In this feature, Harvey Clare will be looking at the advantages and disadvantages of an athlete having public social media accounts.
Social media is evidently harder to avoid year by year as mega giants like Facebook are too big to overlook. Facebook’s investor’s page suggests that there are 1.74 billion mobile active users for December 2016 which is an increase of 21% year-over-year.
As crazy as this sounds, one in seven people in the world now have an active Facebook account. This statistic shows you that the temptation in creating a social media can be too big even for professional athletes to ignore.
Social Media Negativity
Alex Iwobi is a professional footballer for Arsenal Football Club, at the young at of 20, this first team squad member has his entire life ahead of him and like a true millennial, the Nigerian is on every social media platform possible. When the day job is going well and the player is on form, Iwobi keeps his followers in the loop about how great his life is on and off the pitch, however, things can quickly change in this fragile minded sport.
When the team or player isn’t performing well, with the help of modern day technology, fans are quicker than ever to express their feeling and personal thoughts off their chest and the negativity rather than the positivity shines through via social media.
Iwobi doesn’t do himself any favors, if the team loses the game or he personally has a bad performance, instead of staying off social media for a while to let the steam of the angry supporters dimmer down, you’ll see Iwobi on Snapchat driving away in his expensive car blasting out music, giving his audience the impression that he doesn’t care about the result or what’s just happened. Something as simple as this can hurt the players public imagine with the fans and can influence Iwobi’s relationship with them.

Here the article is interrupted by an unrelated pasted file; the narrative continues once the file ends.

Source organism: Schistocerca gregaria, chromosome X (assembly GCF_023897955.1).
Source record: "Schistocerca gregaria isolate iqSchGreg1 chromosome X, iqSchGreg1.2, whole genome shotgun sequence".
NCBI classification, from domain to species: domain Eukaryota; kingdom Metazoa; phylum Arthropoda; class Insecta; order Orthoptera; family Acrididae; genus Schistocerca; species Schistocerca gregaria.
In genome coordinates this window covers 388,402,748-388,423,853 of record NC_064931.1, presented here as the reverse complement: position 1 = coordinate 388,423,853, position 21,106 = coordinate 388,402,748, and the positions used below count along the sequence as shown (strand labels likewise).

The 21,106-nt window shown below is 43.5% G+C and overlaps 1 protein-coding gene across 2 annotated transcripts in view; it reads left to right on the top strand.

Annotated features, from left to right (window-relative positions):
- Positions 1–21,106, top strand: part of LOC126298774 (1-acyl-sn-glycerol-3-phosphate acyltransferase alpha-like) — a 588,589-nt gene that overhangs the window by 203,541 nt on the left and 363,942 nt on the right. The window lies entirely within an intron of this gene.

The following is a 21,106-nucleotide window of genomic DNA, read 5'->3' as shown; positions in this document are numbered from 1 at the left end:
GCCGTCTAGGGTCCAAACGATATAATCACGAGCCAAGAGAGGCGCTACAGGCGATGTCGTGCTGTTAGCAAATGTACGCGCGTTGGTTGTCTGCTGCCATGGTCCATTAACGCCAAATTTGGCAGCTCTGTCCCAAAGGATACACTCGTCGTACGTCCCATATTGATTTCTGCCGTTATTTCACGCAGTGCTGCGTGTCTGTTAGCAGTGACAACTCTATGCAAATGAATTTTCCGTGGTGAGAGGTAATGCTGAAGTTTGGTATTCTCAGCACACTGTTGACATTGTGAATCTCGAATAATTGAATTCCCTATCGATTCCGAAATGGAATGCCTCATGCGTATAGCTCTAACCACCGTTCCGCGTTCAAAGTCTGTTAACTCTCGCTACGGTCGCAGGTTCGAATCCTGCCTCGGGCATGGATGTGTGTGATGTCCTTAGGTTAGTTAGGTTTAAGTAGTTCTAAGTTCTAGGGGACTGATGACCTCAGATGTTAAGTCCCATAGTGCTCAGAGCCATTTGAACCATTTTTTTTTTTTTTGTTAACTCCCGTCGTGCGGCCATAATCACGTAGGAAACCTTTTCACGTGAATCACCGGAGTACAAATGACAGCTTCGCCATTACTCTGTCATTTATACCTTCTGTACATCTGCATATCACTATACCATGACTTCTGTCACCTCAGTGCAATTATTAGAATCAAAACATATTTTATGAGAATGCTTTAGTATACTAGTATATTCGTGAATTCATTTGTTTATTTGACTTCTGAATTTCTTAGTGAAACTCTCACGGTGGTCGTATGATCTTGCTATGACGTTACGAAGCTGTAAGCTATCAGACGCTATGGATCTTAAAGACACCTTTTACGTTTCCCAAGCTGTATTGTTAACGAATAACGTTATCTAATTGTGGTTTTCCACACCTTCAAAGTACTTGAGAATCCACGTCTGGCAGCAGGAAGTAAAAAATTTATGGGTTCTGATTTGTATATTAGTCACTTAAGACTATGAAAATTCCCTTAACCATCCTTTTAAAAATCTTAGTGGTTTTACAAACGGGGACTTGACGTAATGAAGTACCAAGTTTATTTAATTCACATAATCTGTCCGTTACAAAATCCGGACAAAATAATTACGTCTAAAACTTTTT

Alongside this, it’s easier than ever for athletes to get racially abused, something that Iwobi himself has had to deal with. Football’s governing body, FIFA, have been boasting over the last few years on how racism is on the decline in their sport yet stats disprove this as football’s anti-discrimination organisation Kick It Out says that “A report into the racial abuse of footballers on social media and other online platforms found 134,440 discriminatory posts had been made from August 2014 to March 2015.”
Racism and online criticism can have major effects on athletes, they might be too afraid to be themselves next time they’re on the field as they wouldn’t want to make a mistake as that could lead to more hatred criticism.
Turning Posts Into Money
Cristiano Ronaldo is more than a footballer. He’s done something that any professional athlete would want to do and that’s to turn into a brand. Ronaldo became the first athlete to reach 200 million combined followers across the platforms Twitter, Instagram and Facebook. Ronaldo is arguably the greatest footballer in the world and following him on social media would be a great insight into what he gets up to daily.
However, his social media pages can be seen as dull and lifeless. Ronaldo has over 50 million people following him on Twitter so you’ll understand why he’ll promote products or events ever so often but when you see that every single one of his tweets is from something he’s sponsored by, it can get boring. You’ll never see him tweet about something topical or controversial as it could potentially hurt his brand.
Online, Ronaldo’s more of a product than an actual person on social media as he uses Twitter as a marketing tool rather than a social one and there’s no life in that for his followers, the likelihood is that he probably doesn’t even run his accounts, which isn’t an unheard of in this day and age.